I guess the moral of the science project is: If you must drink a soda, go for Mtn Dew instead of Pepsi. Less wear and tear on the teeth. :)  (Wish I had a smiley face icon with a missing tooth.)



Mtn Dew tooth, Ems tooth after almost two weeks soaking in a can of Mtn Dew, still going strong.

Mtn Dew tooth, Em's tooth after almost two weeks soaking in a can of Mtn Dew, still going strong.

 


-related to post Less Than 1 Calorie Per Bottle

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Flower Power Filing, who says filing needs to be dull?, photo 2009 by ybonesy, all rights reserved

I feel a bit disingenuous.

QM asked me in this post where I got the idea to use spray paints on my Flower Power painting. I told her it was a fun medium to use.

What I didn’t tell her was that I use spray paint all the time, on odd pieces of furniture.

My first was to change a file cabinet from the bland creme-color it came in to a blazin’ fire-engine red. Ah, how happy that made me!

Another time, when my paper effluvia outgrew my red-hot storage unit, I bought another lifeless four-drawer metal cabinet, this time tan, and began experimenting with different spray paints.

First I painted it day-glo orange, but it looked vaguely like a clementine, which, if you know file cabinets, just didn’t cut the mustard. I added day-glo pink, and still, something was missing.

Then I got the idea to plaster flower power stickers all over it and paint it a sort of olive green. Wa-la! A filing masterpiece. Now I smile every time I deposit yet another cell phone or credit card bill away to never be seen again.

(Who said filing is dull? Probably the same person who said ideas are fresh.) 

I see my  flower power cabinet every day — it sits in my writing room — and I guess it’s affected me. In more ways that I can imagine.


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Pulling A Rabbit Out Of A Hat, St. Paul, Minnesota, January 2008, photo © 2008-2009 by QuoinMonkey. All rights reserved.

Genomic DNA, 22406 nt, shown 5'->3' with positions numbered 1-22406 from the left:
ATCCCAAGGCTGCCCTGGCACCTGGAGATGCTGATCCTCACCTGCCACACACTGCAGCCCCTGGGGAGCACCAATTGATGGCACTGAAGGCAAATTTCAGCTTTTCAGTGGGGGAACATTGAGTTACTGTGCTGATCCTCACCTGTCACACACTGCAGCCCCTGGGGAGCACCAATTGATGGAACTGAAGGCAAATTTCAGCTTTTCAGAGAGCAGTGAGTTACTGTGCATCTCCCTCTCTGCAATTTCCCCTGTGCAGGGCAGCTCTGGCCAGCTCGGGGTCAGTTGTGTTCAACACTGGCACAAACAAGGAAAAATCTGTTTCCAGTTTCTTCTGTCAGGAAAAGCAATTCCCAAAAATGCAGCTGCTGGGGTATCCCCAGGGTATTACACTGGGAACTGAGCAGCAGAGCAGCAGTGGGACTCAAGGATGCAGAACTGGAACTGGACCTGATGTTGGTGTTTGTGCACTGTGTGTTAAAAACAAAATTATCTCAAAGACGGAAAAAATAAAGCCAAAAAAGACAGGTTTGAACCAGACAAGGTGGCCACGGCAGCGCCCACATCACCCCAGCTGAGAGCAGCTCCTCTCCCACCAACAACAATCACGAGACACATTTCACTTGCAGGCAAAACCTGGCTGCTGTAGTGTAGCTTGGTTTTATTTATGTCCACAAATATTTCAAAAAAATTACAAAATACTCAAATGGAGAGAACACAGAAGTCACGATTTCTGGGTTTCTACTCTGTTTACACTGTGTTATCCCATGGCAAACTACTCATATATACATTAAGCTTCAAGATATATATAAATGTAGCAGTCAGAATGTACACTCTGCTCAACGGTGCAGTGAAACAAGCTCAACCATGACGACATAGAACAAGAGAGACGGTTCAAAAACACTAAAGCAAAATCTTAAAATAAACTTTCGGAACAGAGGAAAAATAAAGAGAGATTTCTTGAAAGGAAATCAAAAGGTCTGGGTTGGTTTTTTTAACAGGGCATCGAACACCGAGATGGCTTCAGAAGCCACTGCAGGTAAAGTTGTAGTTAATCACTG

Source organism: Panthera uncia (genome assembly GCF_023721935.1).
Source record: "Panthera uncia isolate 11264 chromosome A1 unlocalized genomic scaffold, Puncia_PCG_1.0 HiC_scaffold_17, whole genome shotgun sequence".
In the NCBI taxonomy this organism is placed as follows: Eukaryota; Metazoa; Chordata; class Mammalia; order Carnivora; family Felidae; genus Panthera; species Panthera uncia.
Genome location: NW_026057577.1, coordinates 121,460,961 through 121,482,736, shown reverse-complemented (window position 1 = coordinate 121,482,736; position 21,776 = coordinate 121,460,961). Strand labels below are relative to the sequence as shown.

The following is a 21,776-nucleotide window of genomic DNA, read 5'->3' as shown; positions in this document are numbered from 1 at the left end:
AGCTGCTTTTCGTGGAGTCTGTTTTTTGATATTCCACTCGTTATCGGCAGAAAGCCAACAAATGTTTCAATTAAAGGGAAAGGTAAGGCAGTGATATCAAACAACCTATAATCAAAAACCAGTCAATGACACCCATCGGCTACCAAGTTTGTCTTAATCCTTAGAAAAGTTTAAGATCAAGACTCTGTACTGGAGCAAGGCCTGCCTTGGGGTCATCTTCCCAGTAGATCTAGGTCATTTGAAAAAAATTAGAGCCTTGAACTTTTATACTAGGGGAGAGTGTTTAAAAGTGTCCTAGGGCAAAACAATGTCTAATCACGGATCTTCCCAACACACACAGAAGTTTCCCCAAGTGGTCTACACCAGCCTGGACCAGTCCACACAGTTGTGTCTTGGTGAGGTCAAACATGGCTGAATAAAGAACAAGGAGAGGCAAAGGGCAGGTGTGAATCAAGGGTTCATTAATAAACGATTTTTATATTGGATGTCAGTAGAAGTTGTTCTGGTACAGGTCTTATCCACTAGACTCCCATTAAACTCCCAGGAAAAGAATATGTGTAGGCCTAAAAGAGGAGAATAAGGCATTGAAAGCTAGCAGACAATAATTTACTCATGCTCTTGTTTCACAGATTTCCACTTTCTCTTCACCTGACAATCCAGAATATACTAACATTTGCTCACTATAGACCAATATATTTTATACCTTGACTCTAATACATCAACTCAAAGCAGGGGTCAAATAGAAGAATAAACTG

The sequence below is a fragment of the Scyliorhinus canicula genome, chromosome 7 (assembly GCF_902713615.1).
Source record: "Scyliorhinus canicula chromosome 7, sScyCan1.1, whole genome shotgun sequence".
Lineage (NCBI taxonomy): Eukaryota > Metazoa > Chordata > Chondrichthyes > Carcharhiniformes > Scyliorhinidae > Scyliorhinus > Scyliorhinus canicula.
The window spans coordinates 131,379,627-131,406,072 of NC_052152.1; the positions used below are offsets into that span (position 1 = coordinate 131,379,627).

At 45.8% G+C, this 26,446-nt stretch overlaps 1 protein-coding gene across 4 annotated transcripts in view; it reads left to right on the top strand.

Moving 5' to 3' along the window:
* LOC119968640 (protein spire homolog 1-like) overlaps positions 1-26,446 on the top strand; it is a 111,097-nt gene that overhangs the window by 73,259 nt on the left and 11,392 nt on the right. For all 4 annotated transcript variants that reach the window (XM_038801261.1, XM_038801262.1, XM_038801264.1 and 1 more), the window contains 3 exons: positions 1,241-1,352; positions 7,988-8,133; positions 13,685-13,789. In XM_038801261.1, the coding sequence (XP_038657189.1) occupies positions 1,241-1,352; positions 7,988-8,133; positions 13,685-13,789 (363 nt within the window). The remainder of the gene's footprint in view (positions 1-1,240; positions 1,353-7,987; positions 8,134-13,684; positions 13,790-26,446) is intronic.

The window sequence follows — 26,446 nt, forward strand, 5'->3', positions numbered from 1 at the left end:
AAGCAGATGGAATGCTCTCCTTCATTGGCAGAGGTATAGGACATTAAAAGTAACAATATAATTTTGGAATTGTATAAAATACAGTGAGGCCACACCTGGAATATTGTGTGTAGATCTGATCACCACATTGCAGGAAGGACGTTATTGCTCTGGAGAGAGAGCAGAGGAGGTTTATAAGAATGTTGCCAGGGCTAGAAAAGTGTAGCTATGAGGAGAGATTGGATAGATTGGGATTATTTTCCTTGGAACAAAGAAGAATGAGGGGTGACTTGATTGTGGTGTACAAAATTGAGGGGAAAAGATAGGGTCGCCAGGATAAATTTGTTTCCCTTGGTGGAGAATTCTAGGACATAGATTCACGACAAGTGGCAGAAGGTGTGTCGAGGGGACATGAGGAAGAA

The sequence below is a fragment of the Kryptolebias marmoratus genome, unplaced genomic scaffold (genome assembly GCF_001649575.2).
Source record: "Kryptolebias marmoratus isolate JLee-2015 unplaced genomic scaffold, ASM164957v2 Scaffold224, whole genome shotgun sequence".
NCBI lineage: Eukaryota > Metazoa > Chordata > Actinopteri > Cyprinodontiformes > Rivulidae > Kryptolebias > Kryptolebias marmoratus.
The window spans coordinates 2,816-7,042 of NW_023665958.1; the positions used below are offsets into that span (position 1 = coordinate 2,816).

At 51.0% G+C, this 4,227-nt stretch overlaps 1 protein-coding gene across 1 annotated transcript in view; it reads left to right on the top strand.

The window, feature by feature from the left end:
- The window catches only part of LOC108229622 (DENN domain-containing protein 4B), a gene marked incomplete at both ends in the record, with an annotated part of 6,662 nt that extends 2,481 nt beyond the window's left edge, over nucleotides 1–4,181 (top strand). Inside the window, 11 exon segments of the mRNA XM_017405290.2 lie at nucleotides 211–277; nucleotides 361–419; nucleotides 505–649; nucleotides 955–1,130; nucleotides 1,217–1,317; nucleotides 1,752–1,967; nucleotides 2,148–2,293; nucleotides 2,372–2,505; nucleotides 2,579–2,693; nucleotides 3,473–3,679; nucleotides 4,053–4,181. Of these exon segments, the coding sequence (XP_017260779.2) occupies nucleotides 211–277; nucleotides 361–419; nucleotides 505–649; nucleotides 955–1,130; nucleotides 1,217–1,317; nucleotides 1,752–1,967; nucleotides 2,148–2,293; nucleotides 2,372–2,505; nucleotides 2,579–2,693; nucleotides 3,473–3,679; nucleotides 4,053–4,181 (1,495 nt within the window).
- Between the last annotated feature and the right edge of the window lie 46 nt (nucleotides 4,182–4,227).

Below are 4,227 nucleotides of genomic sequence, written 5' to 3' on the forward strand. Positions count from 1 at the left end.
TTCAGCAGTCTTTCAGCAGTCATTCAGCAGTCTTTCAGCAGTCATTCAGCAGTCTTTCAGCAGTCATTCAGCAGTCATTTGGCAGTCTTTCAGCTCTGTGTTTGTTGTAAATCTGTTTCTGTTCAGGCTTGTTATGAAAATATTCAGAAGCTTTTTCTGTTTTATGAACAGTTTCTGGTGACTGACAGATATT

Pulling A Rabbit Out Of A Hat, drawing by writer Ann Patchett, St. Paul, Minnesota, January 2008, all photos © 2008-2009 by QuoinMonkey. All rights reserved.


I was watching WCCO’s Good Question: What’s With The Easter Bunny? when it dawned on me that I had this old snapshot of a drawing by Ann Patchett on the front page of The Magician’s Assistant. The night we saw her at the Fitzgerald Theater, she smiled when I handed her the book — “I don’t get a chance to draw these much anymore,” she said, and from her pen flew this big-eared bunny poking out of a hat.

According to Darcy Pohland who covered last night’s Good Question (watch the video for some fun footage from kids on the subject), the Easter Bunny has ancient roots:

It’s part of a pagan tradition that started in Germany as part of a spring celebration. It honored Eastre (also Ēostre or Ôstarâ), the Anglo-Saxon goddess of dawn and spring; a fertility goddess who brought the end of winter.

One version of the bunny legend comes when she comes late one spring and finds a bird with wings frozen to the ground. She turns it into a snow hare with the ability to lay eggs in rainbow colors one day a year.

Snow hares with the ability to lay eggs in rainbow colors — you have to love that. I’m fond of the Snowshoe Hare because it’s directly related to one of my Totem Animals, the Lynx. They do a 7-year dance together and the Lynx’s ability to survive depends on the Snowshoe Hare’s abundant life and death cycle.

On this 53 degree Saturday in Minnesota, I’m longing for the end of Winter. Which means I’m jumping up and down for Eastre, the Goddess of Dawn and Spring. If you celebrate Easter, I hope you look glorious in your bonnet. Looks like tomorrow will be a good day for hunting those eggs. Or learning to pull a rabbit out of a hat.


Rocky:  And now….
Bullwinkle:  Hey Rocky, watch me pull a rabbit out of my hat.
Rocky:  But that trick never works.
Bullwinkle:  But this time for sure. Presto! [pause] Well I’m getting close.
Rocky:  And now its time for another special feature.

-Rocky & Bullwinkle Sound Clips



Ann Patchetts Bunny, St. Paul, Minnesota, January 2008, photo © 2008-2009 by QuoinMonkey. All rights reserved.     Ann Patchetts Bunny, St. Paul, Minnesota, January 2008, photo © 2008-2009 by QuoinMonkey. All rights reserved.     Ann Patchetts Bunny, St. Paul, Minnesota, January 2008, photo © 2008-2009 by QuoinMonkey. All rights reserved.